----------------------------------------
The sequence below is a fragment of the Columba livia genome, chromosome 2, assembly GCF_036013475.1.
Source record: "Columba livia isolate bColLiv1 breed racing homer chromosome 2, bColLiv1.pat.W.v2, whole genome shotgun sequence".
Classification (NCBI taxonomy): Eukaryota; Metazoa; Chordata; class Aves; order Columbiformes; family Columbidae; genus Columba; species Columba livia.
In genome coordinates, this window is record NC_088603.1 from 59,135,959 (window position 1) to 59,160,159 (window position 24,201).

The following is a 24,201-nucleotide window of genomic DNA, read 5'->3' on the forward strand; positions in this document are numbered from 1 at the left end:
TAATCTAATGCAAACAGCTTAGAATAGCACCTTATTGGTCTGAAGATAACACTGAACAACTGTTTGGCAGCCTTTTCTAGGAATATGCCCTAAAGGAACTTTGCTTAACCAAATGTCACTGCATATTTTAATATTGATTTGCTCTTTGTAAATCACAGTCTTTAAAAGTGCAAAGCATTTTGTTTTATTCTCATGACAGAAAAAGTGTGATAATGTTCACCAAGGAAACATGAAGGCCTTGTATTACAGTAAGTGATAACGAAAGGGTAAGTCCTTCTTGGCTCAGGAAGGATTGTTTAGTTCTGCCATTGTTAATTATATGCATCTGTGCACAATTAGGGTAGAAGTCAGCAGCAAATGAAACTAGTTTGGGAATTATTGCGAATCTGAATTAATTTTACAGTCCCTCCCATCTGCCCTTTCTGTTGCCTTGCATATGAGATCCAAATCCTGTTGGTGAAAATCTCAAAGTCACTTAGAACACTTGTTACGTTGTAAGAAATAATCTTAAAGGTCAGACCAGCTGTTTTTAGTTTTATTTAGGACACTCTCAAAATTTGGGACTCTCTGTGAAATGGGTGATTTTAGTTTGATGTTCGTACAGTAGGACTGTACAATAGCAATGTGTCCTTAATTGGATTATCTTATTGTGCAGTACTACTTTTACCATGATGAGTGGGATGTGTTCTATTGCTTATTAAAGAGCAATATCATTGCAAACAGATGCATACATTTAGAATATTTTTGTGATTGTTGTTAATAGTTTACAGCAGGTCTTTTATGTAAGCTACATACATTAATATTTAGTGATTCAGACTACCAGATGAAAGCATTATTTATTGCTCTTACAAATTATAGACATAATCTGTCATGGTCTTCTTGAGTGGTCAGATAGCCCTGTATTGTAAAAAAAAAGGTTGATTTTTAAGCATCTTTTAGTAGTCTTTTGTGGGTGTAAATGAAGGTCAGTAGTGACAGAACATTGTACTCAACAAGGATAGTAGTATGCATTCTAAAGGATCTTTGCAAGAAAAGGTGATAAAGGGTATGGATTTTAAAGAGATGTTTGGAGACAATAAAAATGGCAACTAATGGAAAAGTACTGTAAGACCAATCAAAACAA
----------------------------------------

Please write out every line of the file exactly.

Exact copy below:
The sequence below is a fragment of the Columba livia genome, chromosome 2, assembly GCF_036013475.1.
Source record: "Columba livia isolate bColLiv1 breed racing homer chromosome 2, bColLiv1.pat.W.v2, whole genome shotgun sequence".
Classification (NCBI taxonomy): Eukaryota; Metazoa; Chordata; class Aves; order Columbiformes; family Columbidae; genus Columba; species Columba livia.
In genome coordinates, this window is record NC_088603.1 from 59,135,959 (window position 1) to 59,160,159 (window position 24,201).

The following is a 24,201-nucleotide window of genomic DNA, read 5'->3' on the forward strand; positions in this document are numbered from 1 at the left end:
TAATCTAATGCAAACAGCTTAGAATAGCACCTTATTGGTCTGAAGATAACACTGAACAACTGTTTGGCAGCCTTTTCTAGGAATATGCCCTAAAGGAACTTTGCTTAACCAAATGTCACTGCATATTTTAATATTGATTTGCTCTTTGTAAATCACAGTCTTTAAAAGTGCAAAGCATTTTGTTTTATTCTCATGACAGAAAAAGTGTGATAATGTTCACCAAGGAAACATGAAGGCCTTGTATTACAGTAAGTGATAACGAAAGGGTAAGTCCTTCTTGGCTCAGGAAGGATTGTTTAGTTCTGCCATTGTTAATTATATGCATCTGTGCACAATTAGGGTAGAAGTCAGCAGCAAATGAAACTAGTTTGGGAATTATTGCGAATCTGAATTAATTTTACAGTCCCTCCCATCTGCCCTTTCTGTTGCCTTGCATATGAGATCCAAATCCTGTTGGTGAAAATCTCAAAGTCACTTAGAACACTTGTTACGTTGTAAGAAATAATCTTAAAGGTCAGACCAGCTGTTTTTAGTTTTATTTAGGACACTCTCAAAATTTGGGACTCTCTGTGAAATGGGTGATTTTAGTTTGATGTTCGTACAGTAGGACTGTACAATAGCAATGTGTCCTTAATTGGATTATCTTATTGTGCAGTACTACTTTTACCATGATGAGTGGGATGTGTTCTATTGCTTATTAAAGAGCAATATCATTGCAAACAGATGCATACATTTAGAATATTTTTGTGATTGTTGTTAATAGTTTACAGCAGGTCTTTTATGTAAGCTACATACATTAATATTTAGTGATTCAGACTACCAGATGAAAGCATTATTTATTGCTCTTACAAATTATAGACATAATCTGTCATGGTCTTCTTGAGTGGTCAGATAGCCCTGTATTGTAAAAAAAAAGGTTGATTTTTAAGCATCTTTTAGTAGTCTTTTGTGGGTGTAAATGAAGGTCAGTAGTGACAGAACATTGTACTCAACAAGGATAGTAGTATGCATTCTAAAGGATCTTTGCAAGAAAAGGTGATAAAGGGTATGGATTTTAAAGAGATGTTTGGAGACAATAAAAATGGCAACTAATGGAAAAGTACTGTAAGACCAATCAAAACAA